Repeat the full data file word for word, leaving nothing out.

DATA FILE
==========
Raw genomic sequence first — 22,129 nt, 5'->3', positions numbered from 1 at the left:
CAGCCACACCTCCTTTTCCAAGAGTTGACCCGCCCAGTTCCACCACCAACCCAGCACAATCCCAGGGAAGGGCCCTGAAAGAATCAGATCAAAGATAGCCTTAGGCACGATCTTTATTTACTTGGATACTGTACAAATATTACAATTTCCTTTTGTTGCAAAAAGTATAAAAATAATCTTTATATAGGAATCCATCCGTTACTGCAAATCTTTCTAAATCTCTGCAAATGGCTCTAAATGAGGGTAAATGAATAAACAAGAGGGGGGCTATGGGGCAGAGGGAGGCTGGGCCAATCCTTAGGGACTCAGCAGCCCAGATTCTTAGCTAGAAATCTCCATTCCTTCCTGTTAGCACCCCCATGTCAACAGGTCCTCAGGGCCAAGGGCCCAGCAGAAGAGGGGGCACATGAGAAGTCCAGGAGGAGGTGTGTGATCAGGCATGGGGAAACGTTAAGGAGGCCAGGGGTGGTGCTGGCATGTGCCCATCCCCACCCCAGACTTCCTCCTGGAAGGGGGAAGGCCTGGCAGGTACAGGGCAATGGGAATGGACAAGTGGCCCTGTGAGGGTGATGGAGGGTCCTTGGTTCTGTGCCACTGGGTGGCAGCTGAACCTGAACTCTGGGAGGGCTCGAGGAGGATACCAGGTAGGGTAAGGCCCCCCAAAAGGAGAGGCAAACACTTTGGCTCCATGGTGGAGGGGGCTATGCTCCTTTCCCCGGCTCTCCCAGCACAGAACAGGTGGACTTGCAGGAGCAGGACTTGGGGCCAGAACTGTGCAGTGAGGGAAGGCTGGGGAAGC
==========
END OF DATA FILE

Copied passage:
Raw genomic sequence first — 22,129 nt, 5'->3', positions numbered from 1 at the left:
CAGCCACACCTCCTTTTCCAAGAGTTGACCCGCCCAGTTCCACCACCAACCCAGCACAATCCCAGGGAAGGGCCCTGAAAGAATCAGATCAAAGATAGCCTTAGGCACGATCTTTATTTACTTGGATACTGTACAAATATTACAATTTCCTTTTGTTGCAAAAAGTATAAAAATAATCTTTATATAGGAATCCATCCGTTACTGCAAATCTTTCTAAATCTCTGCAAATGGCTCTAAATGAGGGTAAATGAATAAACAAGAGGGGGGCTATGGGGCAGAGGGAGGCTGGGCCAATCCTTAGGGACTCAGCAGCCCAGATTCTTAGCTAGAAATCTCCATTCCTTCCTGTTAGCACCCCCATGTCAACAGGTCCTCAGGGCCAAGGGCCCAGCAGAAGAGGGGGCACATGAGAAGTCCAGGAGGAGGTGTGTGATCAGGCATGGGGAAACGTTAAGGAGGCCAGGGGTGGTGCTGGCATGTGCCCATCCCCACCCCAGACTTCCTCCTGGAAGGGGGAAGGCCTGGCAGGTACAGGGCAATGGGAATGGACAAGTGGCCCTGTGAGGGTGATGGAGGGTCCTTGGTTCTGTGCCACTGGGTGGCAGCTGAACCTGAACTCTGGGAGGGCTCGAGGAGGATACCAGGTAGGGTAAGGCCCCCCAAAAGGAGAGGCAAACACTTTGGCTCCATGGTGGAGGGGGCTATGCTCCTTTCCCCGGCTCTCCCAGCACAGAACAGGTGGACTTGCAGGAGCAGGACTTGGGGCCAGAACTGTGCAGTGAGGGAAGGCTGGGGAAGC